Positive polls in Poilievre lead to talk of easing border restrictions: Tories – Canada News

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The government was motivated to reconsider COVID-19 restrictions at Canada’s border because of the growing popularity of new Conservative leader Pierre Poilievre, MPs from his caucus said Wednesday.

Several Liberal ministers confirmed they were debating whether to continue mandatory use of the ArriveCan app for international travelers and COVID-19 border restrictions such as face masks, which are set to expire on September 30.

The government has not made any final decisions, but will meet on Thursday afternoon.

That’s when Prime Minister Justin Trudeau returns from the United Nations General Assembly, where he did not confirm whether his government is ready to lift or change any of the pandemic measures.

“Every step of the way, we’ve followed the recommendations and the best advice from medical experts, from public health experts, and we’ll continue to do that,” Trudeau said at a news conference at the United Nations on Wednesday evening.

“I can assure you that as we make decisions about how to move forward and change the situation around various tools that we have in place to keep Canadians safe, Canadians will be the first to know,” he said .

Tourism Minister Randy Boissonnault also said Wednesday that the government would “follow the science” when asked about plans on Parliament Hill.

“We will continue to ensure that when we open the economy, we do so in a systematic and respectful way,” he said.

Current border restrictions mean that most foreign nationals cannot travel to Canada unless they have completed a primary series of an approved COVID-19 vaccine, unless they qualify for an exemption. For most vaccines, this means at least two doses.

Unvaccinated foreigners who fall into specific categories, such as temporary foreign workers, healthcare workers or airline or ship crew, are subject to mandatory arrival tests and a 14-day quarantine.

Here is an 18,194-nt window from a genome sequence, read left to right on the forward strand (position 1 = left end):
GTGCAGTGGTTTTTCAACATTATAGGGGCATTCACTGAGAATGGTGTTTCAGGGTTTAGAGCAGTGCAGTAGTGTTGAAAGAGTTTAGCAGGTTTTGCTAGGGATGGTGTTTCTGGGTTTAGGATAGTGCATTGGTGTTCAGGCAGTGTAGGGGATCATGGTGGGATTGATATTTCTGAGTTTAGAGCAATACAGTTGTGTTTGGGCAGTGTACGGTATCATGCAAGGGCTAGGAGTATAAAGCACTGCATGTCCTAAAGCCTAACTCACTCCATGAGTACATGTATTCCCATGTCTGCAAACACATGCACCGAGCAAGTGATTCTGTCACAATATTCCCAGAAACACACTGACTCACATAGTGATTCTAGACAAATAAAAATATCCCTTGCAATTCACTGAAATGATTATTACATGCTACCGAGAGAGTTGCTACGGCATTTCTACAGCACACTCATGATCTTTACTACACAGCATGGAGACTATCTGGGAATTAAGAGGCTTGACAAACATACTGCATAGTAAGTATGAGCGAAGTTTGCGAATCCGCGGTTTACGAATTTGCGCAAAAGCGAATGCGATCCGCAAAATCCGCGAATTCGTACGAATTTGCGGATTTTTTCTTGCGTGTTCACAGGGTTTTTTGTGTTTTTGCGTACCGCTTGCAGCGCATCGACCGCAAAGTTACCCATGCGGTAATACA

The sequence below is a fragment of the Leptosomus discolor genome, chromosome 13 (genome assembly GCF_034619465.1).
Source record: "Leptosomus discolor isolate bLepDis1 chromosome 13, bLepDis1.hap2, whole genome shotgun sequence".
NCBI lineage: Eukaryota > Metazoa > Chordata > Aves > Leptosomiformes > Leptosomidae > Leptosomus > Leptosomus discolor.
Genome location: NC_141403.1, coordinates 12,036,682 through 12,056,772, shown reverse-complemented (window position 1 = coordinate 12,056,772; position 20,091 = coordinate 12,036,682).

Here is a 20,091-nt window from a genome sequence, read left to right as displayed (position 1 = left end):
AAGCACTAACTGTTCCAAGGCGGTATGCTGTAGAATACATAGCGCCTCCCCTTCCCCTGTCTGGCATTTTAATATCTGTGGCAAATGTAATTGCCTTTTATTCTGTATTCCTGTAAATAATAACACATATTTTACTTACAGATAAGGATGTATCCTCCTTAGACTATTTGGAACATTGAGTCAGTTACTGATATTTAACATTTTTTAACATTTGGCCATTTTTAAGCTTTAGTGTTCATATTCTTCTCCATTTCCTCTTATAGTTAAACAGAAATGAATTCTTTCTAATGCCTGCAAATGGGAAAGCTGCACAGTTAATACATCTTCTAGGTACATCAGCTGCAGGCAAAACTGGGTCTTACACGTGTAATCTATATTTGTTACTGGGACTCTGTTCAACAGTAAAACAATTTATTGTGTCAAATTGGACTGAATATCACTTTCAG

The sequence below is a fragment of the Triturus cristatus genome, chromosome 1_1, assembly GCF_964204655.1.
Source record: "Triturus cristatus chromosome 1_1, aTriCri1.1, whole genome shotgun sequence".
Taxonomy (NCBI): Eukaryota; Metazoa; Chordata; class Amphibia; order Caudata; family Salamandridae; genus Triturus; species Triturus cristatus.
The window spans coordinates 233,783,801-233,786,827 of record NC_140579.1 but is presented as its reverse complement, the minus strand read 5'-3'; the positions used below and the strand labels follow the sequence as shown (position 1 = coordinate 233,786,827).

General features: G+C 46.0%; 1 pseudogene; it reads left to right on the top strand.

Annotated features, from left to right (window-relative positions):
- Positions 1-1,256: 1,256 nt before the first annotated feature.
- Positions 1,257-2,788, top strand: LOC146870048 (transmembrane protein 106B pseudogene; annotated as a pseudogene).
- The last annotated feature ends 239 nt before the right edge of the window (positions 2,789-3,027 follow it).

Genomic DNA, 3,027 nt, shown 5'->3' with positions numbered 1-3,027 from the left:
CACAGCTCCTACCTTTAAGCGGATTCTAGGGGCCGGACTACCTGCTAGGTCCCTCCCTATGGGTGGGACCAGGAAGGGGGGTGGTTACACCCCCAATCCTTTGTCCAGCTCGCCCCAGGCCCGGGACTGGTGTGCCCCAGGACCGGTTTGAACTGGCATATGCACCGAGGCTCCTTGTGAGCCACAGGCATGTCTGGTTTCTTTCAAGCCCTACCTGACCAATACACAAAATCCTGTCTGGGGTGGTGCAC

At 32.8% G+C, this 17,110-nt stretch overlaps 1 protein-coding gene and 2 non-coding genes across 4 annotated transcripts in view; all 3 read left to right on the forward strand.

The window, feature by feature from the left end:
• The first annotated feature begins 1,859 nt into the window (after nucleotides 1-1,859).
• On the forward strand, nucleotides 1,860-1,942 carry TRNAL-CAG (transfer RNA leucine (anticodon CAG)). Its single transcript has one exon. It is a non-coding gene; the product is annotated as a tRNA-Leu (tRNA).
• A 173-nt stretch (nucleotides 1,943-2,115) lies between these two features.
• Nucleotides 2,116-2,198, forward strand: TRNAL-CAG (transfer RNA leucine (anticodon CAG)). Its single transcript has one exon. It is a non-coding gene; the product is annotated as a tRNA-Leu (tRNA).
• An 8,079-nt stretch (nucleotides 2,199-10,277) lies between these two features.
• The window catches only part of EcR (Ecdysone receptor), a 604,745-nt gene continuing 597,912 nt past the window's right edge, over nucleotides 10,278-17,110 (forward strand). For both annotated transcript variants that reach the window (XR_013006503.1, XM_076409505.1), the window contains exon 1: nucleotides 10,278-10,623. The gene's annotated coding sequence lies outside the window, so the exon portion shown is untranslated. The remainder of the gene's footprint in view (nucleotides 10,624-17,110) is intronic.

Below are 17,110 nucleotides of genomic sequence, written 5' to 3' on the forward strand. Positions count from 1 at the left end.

Vaccinated travelers, including Canadians, may also be selected for mandatory random testing — a system that public health officials have used as an “early warning system” for new strains of the virus entering the country.

Several Conservative MPs welcomed the prospect of an end to COVID-19 travel restrictions on Wednesday, but said they do not understand what has sparked those discussions – other than changing political tides.

“I think it may have something to do with the science changing on Saturday night when Pierre (Poilievre) was crowned,” Ontario MP Marilyn Gladu said heading into a Conservative caucus meeting.

Poilievre is a strong opponent of vaccine mandates, and his stance on COVID-19 restrictions was a popular element of his leadership campaign.

Saskatoon-Grasswood MP Kevin Waugh said the possible change could have something to do with recent poll numbers.

“Finally they’ve woken up because we have a new leader and the polls are not favorable for the Liberals,” Waugh said. “I mean they’re in trouble.”

Boissonnault directly rejected the conservatives’ proposal.

“The measures we put in place during COVID have nothing to do with the Conservative Party and leadership at the time, and nothing they do on their end affects how we govern or the steps we take to keep Canadians safe ,” he said heading into the Liberal caucus meeting Wednesday.

“As tourism minister, I want as many people to come here as safely as possible, so we will continue to discuss this within the government.”

Federal ministers will not say what recommendations they plan to bring to their cabinet meeting, but assured that their decisions will be guided by science rather than politics.

“As everyone knows, these measures are always reviewed on the basis of evidence, caution and epidemiology,” Health Minister Jean-Yves Duclos said on Wednesday.

Conservatives have criticized the government for the lack of transparency about the evidence used to inform public health decisions about COVID-19.

A case study by the international research group Pandemics and Borders published in April highlighted similar concerns.

“Claims about the use of scientific evidence to guide decisions have been widely made, but with limited disclosure of what constitutes that scientific evidence,” the researchers concluded after examining Canada’s pandemic border policies.

“Adherence to science-driven narratives, in this context, increased politicization in ways that ultimately undermined the use of science.”

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